Out of Stock
Posted by Lauren Smith on 8th Jul 2014
I just received my split scute today and am so happy with it. It's extremely active, alert, and friendly- would definitely recommend Tortoise Supply to a friend.
Posted by Taelor M on 22nd Oct 2011
I bought 1 of these split schutes and she is doing fantastic! She is getting really big and is very happy and healthy-You can't even tell that she had a split schute unless you point it out!
*We occasionally have baby tortoises that have irregular or "split scute" patterns on their shells, slightly pyramiding, etc. While many sellers won't disclose this, we consider these "B Grade" cosmetically, and offer them at a lower price. This does not affect the health of the tortoises in any way; they are just as feisty as their siblings. It's purely the look of them, and these tortoises tend to be females as they mature. It is non-genetic, and will not necessarily pass to any offspring from this animal.
Common Name: Leopard Tortoise
Scientific Name: Stigmochelys Pardalis Babcocki
Current Size: 2-2.5"
Average Adult Size: 10-16" (females larger)
Area of Origin: East Africa
Description: Sandy yellow color with variable black splashes throughout the shell. These tend to be a high domed tortoise, with males normally a bit more elongated and narrow than the rounder, wide females.
Habitat: Hot, dry climates. This is one of the few tortoises that really struggles in high humidity areas (they can handle moderate humidity). They do not hibernate, but will go through a winter slow down period during cooler weather and shortened daylengths. As adults, they can safely handle body temperatures as low as 50 degrees at night as long as they are able to heat up into the 70's during the day. Summer highs up to 120 degrees can be tolerated as long as there is a cooler, shaded retreat the tortoise can get into. Dampness is not a problem in high temperatures (a cool mud hole on a hot day), but in cooler weather the tortoises should be kept dry. As babies, these tortoises spend almost all their time in washes and underground in burrows, giving them a much more humid and moist environment than you picture the desert to be.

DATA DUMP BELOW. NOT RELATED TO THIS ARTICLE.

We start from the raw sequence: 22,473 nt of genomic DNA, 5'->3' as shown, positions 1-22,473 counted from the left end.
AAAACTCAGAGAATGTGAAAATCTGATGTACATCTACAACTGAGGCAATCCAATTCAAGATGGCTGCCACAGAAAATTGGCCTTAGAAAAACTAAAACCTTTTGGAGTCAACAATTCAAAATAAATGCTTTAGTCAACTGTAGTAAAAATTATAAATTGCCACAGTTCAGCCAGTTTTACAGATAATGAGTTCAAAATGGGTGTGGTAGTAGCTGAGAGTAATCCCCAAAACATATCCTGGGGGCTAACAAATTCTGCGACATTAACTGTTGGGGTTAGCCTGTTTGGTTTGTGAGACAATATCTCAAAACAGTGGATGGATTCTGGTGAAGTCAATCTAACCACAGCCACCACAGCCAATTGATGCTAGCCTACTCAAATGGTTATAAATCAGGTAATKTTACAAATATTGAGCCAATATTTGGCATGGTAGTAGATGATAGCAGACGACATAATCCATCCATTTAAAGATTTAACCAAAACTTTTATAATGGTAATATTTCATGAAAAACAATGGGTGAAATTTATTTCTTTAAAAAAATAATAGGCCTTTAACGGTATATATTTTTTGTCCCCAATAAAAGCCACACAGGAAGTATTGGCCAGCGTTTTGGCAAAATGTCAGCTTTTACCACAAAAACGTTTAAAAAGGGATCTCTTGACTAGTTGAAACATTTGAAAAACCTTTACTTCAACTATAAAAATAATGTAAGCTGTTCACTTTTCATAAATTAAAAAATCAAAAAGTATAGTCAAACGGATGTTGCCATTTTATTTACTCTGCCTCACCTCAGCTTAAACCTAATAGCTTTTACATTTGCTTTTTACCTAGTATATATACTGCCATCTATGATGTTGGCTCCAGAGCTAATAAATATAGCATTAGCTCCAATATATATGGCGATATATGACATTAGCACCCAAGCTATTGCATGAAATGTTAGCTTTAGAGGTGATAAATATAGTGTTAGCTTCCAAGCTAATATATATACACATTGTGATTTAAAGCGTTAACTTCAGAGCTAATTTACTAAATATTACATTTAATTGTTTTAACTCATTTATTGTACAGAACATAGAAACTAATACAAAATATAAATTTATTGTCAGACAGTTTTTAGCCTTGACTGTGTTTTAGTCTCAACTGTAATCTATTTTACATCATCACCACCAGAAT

Diet: This tortoise is naturally a grazer, and will wander about nibbling on grass the majority of its natural life. In captivity, leopard tortoises will graze on grasses, as well as leafy weeds and clover (dandelions are a favorite). As babies, we focus more on feeding them a wide mix of leafy greens (spring mix), since they have a harder time eating the more tough grass. Vegetables can be added to the diet for variety, but fruit should generally be avoided.
Adult Behavior: Adult leopard tortoises are peaceful, slow moving tortoises. They are un-aggressive towards eachother in most cases, and do little damage to their environment (little or no digging or burrowing). Some individuals can be skittish if spooked, but most will eagerly come to their keepers looking for food once they are comfortable in their environments. They are not very good climbers and make little attempt to escape, so a short, basic wall will contain most leopard tortoises.
Our Current Care: During cooler weather or indoors, these tortoises are kept indoors on a cypress and/or coco coir substrate with a humid hidebox that they can get into at night. We raise them in cheap, simple plastic tubs that can be purchased at WalMart or Target, generally 3 to 4 square feet in size for babies. Temperatures in the room fluctuate between 75 at night up to 85 during the day, but we keep the hidebox heated to around 80-85 at night with a heat pad beind it, or a red bulb placed overhead.
Diet consists of spring mix greens with many other leafy greens offered in rotation to that (mulberry, endive, grape leaves, hibiscus leaves, diced cactus pad and we use globe mallow leaves pretty regularly). We like to also add moistened Mazuri LS tortoise diet as well as ZooMed's Gourmet Tortoise Food a few times a week, usually mixed and mashed into the leafy greens. The addition of the commercial diets take care of most or all of the supplementation needs, or you can sprinkle the food lightly with a calcium supplement 2 or 3 times a week and a multivitamin supplement 1-2 times a week. We also throw a pinch of our herbal hay on top of whatever they are eating almost daily, which adds variety and flavor and scent to everything.
The tortoises are removed from their enclosure and soaked in a separate 1/4" deep pan of warm water daily or almost daily for 30 minutes each time. We don't generally use water dishes in the enclosures because of the risk of drowning (yes, we have lost babies to drowning when they flipped over in 1/4" of water).
Being a desert species, they should have intense lighting, and they need lights on during the day and off at night to maintain a normal day/night cycle. We use full spectrum UVB lights, which we suggest for the growth of pretty, healthy tortoises, and use a ZooMed Powersun bulb in a small part of the enclosure to give them a "hot spot" around 95-100 degrees that they can get into if they want to warm up.
We don't use the "closed chamber" method (keeping airflow very restricted to increase humidity to the point that clouds form in the enclosure). It is very risky if/when temperatures get below about 80, and mold, shell rot, and respiratory problems become a lot more common in those conditions. We keep them open top in the warm area, and enclosed, warm and humid within the hide (like they would be in the wild). They are free to choose the conditions, temperatures, and humidity levels they want within that setup.